Cerrillo said she does not feel safe in school because she is afraid another shooting will happen.

Cerrillo's father, Miguel, then testified in person to the Committee. His remarks were brief, but his raw emotion left an impact.

He said he was present because he "could have lost my baby girl."

"Schools are not safe anymore," he said. "Something needs to really change."

Miguel Cerrillo
Miguel Cerrillo, father of Miah Cerrillo, a fourth-grade student at Robb Elementary School in Uvalde, Texas, waits to testify during the House Oversight and Reform Committee hearing with family members and survivors of the Buffalo, New York, and Uvalde, Texas, mass shootings, on June 8, 2022, on Capitol Hill in Washington, D.C. Jason Andrew-Pool/Getty Images

Mother of Buffalo Survivor: 'I Do Not Feel Protected'

Zeneta Everhart gave impassioned testimony before the Committee.

Her son, Zaire Goodman, was shot several times during the racially motivated shooting at a Buffalo grocery store.

Goodman has four bullet holes in his body and will have shrapnel in his body for the rest of his life, Everhart said.

"I continuously hear after every mass shooting that this is not who we are as Americans," Everhart said. "Hear me clearly: This is exactly who we are."

She said violence is inherent to America and its history, noting hate, racism and the slave trade.

Everhart pressed that African American history be part of American history.

"We cannot continue to whitewash education, creating generations of children to believe that one race of people are better than the other," she said. "I bleed, you bleed. We are all human."

She wants the Buffalo shooting to be part of the history we teach our children.

Everhart said children should not have access to weapons, and lawmakers who do not pass strict gun laws should be voted out of office.

"Commonsense gun laws are not about your personal beliefs," Everhart said. "You are elected because you have been chosen and are trusted to protect us. I do not feel protected."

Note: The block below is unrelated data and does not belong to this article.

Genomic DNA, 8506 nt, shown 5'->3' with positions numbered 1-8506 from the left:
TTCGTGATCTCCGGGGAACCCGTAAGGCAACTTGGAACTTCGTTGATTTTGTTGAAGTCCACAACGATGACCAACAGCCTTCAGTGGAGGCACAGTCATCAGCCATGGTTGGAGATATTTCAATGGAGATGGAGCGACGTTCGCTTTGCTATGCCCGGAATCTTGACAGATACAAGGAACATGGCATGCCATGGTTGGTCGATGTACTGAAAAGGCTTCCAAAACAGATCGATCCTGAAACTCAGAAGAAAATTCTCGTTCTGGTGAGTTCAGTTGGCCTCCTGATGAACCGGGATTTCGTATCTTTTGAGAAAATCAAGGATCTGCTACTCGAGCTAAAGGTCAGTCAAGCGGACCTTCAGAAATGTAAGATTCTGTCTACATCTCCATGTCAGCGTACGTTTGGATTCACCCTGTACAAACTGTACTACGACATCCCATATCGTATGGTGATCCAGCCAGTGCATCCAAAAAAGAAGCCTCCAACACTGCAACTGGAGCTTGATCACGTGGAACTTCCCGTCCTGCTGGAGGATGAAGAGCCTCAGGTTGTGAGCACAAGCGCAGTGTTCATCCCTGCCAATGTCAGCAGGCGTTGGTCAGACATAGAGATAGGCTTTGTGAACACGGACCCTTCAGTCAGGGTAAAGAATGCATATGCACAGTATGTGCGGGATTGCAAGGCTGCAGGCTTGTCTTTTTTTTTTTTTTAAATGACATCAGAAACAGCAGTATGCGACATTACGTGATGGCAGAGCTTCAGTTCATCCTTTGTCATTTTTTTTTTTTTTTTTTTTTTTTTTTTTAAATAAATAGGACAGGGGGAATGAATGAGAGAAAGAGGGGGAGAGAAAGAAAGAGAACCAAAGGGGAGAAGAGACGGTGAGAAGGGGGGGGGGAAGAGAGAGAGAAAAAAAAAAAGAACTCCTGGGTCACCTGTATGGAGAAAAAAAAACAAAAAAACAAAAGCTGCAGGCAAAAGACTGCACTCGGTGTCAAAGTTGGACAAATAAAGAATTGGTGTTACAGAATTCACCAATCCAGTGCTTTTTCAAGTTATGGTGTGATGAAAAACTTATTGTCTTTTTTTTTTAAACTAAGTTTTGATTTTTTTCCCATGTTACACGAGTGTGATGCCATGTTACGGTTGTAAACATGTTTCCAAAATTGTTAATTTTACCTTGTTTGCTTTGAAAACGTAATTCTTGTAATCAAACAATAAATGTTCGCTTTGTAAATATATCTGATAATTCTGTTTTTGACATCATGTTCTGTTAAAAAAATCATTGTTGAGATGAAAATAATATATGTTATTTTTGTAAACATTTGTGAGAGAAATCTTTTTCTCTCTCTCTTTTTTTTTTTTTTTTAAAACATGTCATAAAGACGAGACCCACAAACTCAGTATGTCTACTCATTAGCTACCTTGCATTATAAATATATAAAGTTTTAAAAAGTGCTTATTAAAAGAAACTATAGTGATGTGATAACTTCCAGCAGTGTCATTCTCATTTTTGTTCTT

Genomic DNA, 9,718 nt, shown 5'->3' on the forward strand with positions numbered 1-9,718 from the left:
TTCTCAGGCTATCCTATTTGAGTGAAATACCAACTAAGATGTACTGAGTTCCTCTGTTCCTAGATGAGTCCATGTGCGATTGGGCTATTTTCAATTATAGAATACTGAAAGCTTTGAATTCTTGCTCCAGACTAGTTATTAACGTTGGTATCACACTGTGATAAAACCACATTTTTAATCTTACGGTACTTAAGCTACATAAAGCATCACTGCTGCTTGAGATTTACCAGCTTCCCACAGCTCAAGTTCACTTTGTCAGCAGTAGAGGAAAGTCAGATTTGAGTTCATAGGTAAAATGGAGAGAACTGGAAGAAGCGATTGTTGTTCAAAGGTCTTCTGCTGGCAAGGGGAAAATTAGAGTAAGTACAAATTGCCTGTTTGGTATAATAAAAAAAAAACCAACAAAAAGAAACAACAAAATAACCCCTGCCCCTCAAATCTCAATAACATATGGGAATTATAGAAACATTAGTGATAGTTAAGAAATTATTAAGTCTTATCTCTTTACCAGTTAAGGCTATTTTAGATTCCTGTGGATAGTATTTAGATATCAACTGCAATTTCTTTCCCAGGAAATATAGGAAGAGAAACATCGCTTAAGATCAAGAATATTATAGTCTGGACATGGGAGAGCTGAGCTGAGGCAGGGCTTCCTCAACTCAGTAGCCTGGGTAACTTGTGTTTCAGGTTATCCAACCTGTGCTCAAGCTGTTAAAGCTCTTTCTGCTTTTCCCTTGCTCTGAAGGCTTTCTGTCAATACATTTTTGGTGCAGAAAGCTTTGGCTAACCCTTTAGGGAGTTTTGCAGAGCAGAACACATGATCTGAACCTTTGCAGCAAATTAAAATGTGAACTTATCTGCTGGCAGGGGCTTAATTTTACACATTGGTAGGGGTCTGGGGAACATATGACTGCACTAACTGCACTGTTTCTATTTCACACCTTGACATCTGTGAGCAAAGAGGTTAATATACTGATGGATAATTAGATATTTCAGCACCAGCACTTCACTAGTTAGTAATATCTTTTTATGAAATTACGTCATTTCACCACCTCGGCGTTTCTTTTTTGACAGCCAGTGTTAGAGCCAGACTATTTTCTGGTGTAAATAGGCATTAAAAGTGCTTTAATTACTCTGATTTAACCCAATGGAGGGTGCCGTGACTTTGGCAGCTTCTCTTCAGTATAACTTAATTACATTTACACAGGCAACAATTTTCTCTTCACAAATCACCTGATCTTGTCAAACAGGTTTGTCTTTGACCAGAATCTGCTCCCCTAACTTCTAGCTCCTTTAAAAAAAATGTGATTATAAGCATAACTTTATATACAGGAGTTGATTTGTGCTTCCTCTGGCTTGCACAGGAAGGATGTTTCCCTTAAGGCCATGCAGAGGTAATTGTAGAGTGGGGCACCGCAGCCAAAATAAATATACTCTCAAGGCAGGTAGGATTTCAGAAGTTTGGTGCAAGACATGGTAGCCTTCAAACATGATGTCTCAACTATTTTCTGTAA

Maloney Blames Gun Industry for Mass Shootings

In her opening statement, the House Oversight Committee Chairwoman Carolyn Maloney said guns are claiming the lives of Americans in places they should be safe.

She said gun violence is a uniquely American tragedy and is the leading cause of deaths of children in this country.

"We are failing our children and we are failing each other," Maloney said.

She called on lawmakers to be honest about why this country fails to act sooner when gun violence tragedies occur.

Maloney dismissed Republicans who blame violent video games, diminishing families values and open doors for mass shootings.

She said the gun industry that "makes billions selling weapons that are killing children" is to blame.

"No civilian needs an assault rifle," she said. "The Second Amendment does not protect the right to own a weapon of war—it's time that we banned assault rifles from our streets, from our communities, from our homes."

She said she has launched an investigation into five leading gun manufacturers that make assault weapons. Maloney wants to investigate why these companies market the guns to civilians and how much they are profiting from the shootings.

WATCH: House Oversight Committee Hearing

The House Oversight Committee hearing on gun violence began Wednesday morning.

Committee Chairwoman Carolyn Maloney said this hearing will "examine the terrible impact of gun violence and the urgent need to rein in the weapons of war used to perpetrate these crimes."

"It is my hope that all my colleagues will listen with an open heart as gun violence survivors and loved ones recount one of the darkest days of their lives," she said in a statement. "This hearing is ultimately about saving lives, and I hope it will galvanize my colleagues on both sides of the aisle to pass legislation to do just that."

Families of victims from both the Uvalde and Buffalo shooting will testify, as well as 11-year-old Uvalde survivor Miah Cerrillo.

The hearing will stream live on the Oversight Committee website and YouTube.